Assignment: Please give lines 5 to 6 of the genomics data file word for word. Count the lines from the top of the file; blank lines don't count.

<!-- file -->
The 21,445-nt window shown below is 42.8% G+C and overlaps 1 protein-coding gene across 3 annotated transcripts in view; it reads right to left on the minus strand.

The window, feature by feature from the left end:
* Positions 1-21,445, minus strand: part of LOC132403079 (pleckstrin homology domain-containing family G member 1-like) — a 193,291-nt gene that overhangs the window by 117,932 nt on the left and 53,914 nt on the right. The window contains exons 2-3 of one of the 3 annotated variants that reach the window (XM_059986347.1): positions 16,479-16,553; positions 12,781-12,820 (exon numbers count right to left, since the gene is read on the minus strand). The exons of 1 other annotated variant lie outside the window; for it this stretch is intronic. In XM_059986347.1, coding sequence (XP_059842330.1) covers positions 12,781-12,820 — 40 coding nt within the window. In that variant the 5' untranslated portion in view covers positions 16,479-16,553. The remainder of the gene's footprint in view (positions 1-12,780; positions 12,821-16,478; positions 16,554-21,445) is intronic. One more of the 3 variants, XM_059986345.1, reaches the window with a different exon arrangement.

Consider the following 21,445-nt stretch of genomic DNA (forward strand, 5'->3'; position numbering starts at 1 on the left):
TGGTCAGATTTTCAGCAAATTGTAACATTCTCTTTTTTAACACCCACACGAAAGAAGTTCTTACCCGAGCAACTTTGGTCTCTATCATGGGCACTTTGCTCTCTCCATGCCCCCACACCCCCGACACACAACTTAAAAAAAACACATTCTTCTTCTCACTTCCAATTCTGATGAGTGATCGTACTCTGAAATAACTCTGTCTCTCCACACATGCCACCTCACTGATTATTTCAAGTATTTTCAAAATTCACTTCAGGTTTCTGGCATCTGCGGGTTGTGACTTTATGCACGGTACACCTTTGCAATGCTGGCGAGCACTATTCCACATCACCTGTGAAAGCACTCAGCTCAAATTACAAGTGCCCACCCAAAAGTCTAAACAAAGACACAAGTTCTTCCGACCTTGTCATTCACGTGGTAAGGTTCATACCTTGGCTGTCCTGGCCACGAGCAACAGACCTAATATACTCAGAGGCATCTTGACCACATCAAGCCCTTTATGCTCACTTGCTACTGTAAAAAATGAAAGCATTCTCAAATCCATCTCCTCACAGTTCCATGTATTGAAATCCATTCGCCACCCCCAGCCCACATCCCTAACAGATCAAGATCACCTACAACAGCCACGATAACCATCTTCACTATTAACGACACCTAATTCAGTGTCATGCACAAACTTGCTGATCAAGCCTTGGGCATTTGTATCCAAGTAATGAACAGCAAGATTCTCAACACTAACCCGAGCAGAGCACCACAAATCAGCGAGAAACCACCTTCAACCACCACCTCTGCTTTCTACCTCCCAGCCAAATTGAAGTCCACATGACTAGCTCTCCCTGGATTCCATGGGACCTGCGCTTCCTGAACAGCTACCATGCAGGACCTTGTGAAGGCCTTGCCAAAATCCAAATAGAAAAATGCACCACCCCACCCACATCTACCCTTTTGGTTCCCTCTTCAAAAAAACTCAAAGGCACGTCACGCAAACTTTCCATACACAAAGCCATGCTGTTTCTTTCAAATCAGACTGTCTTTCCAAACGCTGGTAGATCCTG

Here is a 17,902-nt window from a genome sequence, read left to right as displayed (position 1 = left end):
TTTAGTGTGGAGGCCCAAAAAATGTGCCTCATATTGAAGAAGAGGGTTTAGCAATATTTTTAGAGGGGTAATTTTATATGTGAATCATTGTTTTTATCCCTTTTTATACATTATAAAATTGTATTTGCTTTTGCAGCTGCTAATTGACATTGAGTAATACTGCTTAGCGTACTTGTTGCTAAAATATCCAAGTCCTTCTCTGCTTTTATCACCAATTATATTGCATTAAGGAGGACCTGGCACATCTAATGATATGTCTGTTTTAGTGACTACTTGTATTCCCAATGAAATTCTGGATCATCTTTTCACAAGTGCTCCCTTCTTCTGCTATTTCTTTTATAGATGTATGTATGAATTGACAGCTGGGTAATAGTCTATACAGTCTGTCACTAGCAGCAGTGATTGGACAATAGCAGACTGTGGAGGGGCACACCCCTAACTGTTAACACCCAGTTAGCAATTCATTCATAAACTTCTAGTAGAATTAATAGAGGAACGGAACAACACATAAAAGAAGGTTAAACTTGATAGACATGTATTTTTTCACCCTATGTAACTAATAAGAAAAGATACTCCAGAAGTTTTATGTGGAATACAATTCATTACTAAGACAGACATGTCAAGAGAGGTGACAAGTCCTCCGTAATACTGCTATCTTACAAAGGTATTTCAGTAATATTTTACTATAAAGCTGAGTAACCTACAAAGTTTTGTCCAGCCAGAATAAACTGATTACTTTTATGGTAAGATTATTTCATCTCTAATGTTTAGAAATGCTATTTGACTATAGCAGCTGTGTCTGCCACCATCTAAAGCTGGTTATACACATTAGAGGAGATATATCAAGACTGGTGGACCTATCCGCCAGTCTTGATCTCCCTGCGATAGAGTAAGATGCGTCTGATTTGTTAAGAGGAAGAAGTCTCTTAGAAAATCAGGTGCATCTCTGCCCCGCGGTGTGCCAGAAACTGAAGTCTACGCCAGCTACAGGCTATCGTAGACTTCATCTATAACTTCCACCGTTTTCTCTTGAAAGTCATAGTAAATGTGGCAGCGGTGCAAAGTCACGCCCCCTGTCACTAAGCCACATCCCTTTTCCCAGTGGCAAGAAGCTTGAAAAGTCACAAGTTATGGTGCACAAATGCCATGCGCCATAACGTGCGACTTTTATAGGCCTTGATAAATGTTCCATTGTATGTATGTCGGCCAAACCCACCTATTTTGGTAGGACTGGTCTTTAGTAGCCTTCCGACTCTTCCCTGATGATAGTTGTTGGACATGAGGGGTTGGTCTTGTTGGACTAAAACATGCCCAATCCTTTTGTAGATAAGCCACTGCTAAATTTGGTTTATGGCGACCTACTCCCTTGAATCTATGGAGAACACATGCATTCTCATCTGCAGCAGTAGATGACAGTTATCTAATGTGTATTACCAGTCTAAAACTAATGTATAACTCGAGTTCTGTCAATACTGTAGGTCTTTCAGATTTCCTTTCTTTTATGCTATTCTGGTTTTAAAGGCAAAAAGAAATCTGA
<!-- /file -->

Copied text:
TGGTCAGATTTTCAGCAAATTGTAACATTCTCTTTTTTAACACCCACACGAAAGAAGTTCTTACCCGAGCAACTTTGGTCTCTATCATGGGCACTTTGCTCTCTCCATGCCCCCACACCCCCGACACACAACTTAAAAAAAACACATTCTTCTTCTCACTTCCAATTCTGATGAGTGATCGTACTCTGAAATAACTCTGTCTCTCCACACATGCCACCTCACTGATTATTTCAAGTATTTTCAAAATTCACTTCAGGTTTCTGGCATCTGCGGGTTGTGACTTTATGCACGGTACACCTTTGCAATGCTGGCGAGCACTATTCCACATCACCTGTGAAAGCACTCAGCTCAAATTACAAGTGCCCACCCAAAAGTCTAAACAAAGACACAAGTTCTTCCGACCTTGTCATTCACGTGGTAAGGTTCATACCTTGGCTGTCCTGGCCACGAGCAACAGACCTAATATACTCAGAGGCATCTTGACCACATCAAGCCCTTTATGCTCACTTGCTACTGTAAAAAATGAAAGCATTCTCAAATCCATCTCCTCACAGTTCCATGTATTGAAATCCATTCGCCACCCCCAGCCCACATCCCTAACAGATCAAGATCACCTACAACAGCCACGATAACCATCTTCACTATTAACGACACCTAATTCAGTGTCATGCACAAACTTGCTGATCAAGCCTTGGGCATTTGTATCCAAGTAATGAACAGCAAGATTCTCAACACTAACCCGAGCAGAGCACCACAAATCAGCGAGAAACCACCTTCAACCACCACCTCTGCTTTCTACCTCCCAGCCAAATTGAAGTCCACATGACTAGCTCTCCCTGGATTCCATGGGACCTGCGCTTCCTGAACAGCTACCATGCAGGACCTTGTGAAGGCCTTGCCAAAATCCAAATAGAAAAATGCACCACCCCACCCACATCTACCCTTTTGGTTCCCTCTTCAAAAAAACTCAAAGGCACGTCACGCAAACTTTCCATACACAAAGCCATGCTGTTTCTTTCAAATCAGACTGTCTTTCCAAACGCTGGTAGATCCTG

Here is a 17,902-nt window from a genome sequence, read left to right as displayed (position 1 = left end):